Another astronomical visit in the area is the Monturaqui impact crater. Located to the south of the Salar de Atacama, it requires a four wheel drive vehicle, and a day to make the back and forth trip (which could give the opportunity to visit Toconao, Socaire and a few other places). The easiest way is to contact us.
In San Pedro:
We organize tours for the general public, which allow to see the main nebulae of the sky, austral too. Eventhough it is not mandatory for us, we try to receive friendly and competent amateurs with a special attention, allowing them to use the telescopes while we don't use them during the tour (i.e. while we show the naked eye sky and explain the constellations).
What we have seen several times are amateur astronomers who mainly wanted to see the austral sky objects, and which finally started to look in the north too. They knew these objects, but had never observed them with a sky like ours.... While it is impossible to guarantee 100% clear weather, or exceptional nights, the zodiacal light is normally visible, the gegenshein too (when it is not in the Milky Way and there is no moon of course) and sometimes the whole zodiacal arc. The magnitude of the sky background on a moonless and milky wayless sky is very often better than 21.8 and has been measured up to 22.2
One of the most frustrating experience for an amateur astronomer seeing the chilean skies is to not have any instrument or a very small refractor or binoculars, and being only able to imagine what these objects look like in a real telescope.
We rent telescopes for the experienced amateur (send an email with your web page). If you don't know how to use a telescope, this is not for you.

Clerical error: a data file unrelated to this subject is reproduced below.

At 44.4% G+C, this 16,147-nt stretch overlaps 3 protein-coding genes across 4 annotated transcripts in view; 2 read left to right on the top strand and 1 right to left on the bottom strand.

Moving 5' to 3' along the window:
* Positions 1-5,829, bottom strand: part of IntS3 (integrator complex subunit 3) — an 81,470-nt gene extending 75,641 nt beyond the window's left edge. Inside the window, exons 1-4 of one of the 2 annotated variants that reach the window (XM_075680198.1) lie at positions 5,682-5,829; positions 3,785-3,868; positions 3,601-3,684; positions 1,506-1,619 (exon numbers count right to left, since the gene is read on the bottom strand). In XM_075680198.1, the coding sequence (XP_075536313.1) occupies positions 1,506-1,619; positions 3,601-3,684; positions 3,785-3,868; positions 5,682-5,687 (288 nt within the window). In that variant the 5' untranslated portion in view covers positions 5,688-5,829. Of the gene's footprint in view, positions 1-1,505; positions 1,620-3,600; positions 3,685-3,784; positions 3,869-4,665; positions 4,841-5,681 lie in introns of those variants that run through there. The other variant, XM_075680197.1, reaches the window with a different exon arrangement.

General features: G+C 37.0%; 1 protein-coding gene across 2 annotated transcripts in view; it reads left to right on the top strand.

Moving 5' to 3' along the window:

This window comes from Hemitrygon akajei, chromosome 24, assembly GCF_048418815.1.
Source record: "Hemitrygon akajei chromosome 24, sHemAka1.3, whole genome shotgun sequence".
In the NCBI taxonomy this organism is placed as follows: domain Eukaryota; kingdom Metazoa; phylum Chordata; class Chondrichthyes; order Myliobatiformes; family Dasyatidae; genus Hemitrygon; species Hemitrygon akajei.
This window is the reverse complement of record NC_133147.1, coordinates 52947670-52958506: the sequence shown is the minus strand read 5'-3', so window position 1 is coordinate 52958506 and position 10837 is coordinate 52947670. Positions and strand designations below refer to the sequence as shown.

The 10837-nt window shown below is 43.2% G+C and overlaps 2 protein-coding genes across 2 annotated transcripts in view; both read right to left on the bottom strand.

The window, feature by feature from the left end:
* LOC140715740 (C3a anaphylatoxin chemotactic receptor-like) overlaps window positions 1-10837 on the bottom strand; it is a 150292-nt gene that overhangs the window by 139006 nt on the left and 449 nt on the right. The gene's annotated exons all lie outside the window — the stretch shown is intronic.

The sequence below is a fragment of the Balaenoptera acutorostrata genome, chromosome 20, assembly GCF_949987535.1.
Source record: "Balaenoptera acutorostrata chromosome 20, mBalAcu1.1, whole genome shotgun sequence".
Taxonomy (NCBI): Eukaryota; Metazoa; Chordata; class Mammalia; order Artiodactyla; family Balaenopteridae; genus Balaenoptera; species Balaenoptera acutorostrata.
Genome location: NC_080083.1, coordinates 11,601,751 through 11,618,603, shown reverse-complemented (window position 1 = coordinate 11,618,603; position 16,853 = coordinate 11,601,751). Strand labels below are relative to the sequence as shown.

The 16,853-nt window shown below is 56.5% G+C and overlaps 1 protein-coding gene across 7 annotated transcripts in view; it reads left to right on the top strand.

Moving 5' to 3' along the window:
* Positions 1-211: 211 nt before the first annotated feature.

We currently rent a Takahashi EM200 mount with FS102 refractor, 70mm guidescope and ST4 guiding camera. It is under a shelter and correcly polar aligned. It rents for 30000 chilean pesos per night.
If you want to see images taken with the Takahashi mount, you can look for example at Cyril Cavadore 's web site with images taken here with a Canon 20D, or Pierre Schmid 's web site with a Canon 20Da. More recently (June 2007), Philippe Lopez came here with his own mount to make some nice images with his Canon 5D. Some other images taken with Serge Brunier with a Nikon D100.
A mosaic of Centaurus
A milky way rising
A view of the zodiacal light in the morning
A complete view of the Milky Way with a 10mm fish eye
We also can rent our 33cm and our 45cm telescope. For the whole night, the price of telescope renting is 1000 chilean pesos per cm of aperture (30000 for the 33cm, and 45000 for the 45cm). Another solution is to use the telescopes after my tours, in which case the 60cm is useable. In this case, the telescope rental is half price.
Lodging in San Pedro for the observer:
Since Octobre 2007, we offer at Atacama lodge an hotel for the amateur astronomer. We are about 7km to the south of San Pedro. It is necessary to have a vehicle to come here. It is possible to rent the telescopes there (we never rent telescopes on other site) and to take an hotel in town. But in practice, it is quite hard to sleep in the morning when you have the other tourists leaving at 4 to the Tatio geysers, others at 5 to take their airplanes in Calama, other at 8, etc... our place is very quiet, then you can observe and go in your lodge to prepare a hot coffee or chocolate, take a nap when the mount is shooting. Another aspect is that in the winter the night time temperature is very low (like -15°C) and being inside while the telescope runs is a very nice thing. The page for the lodges is here.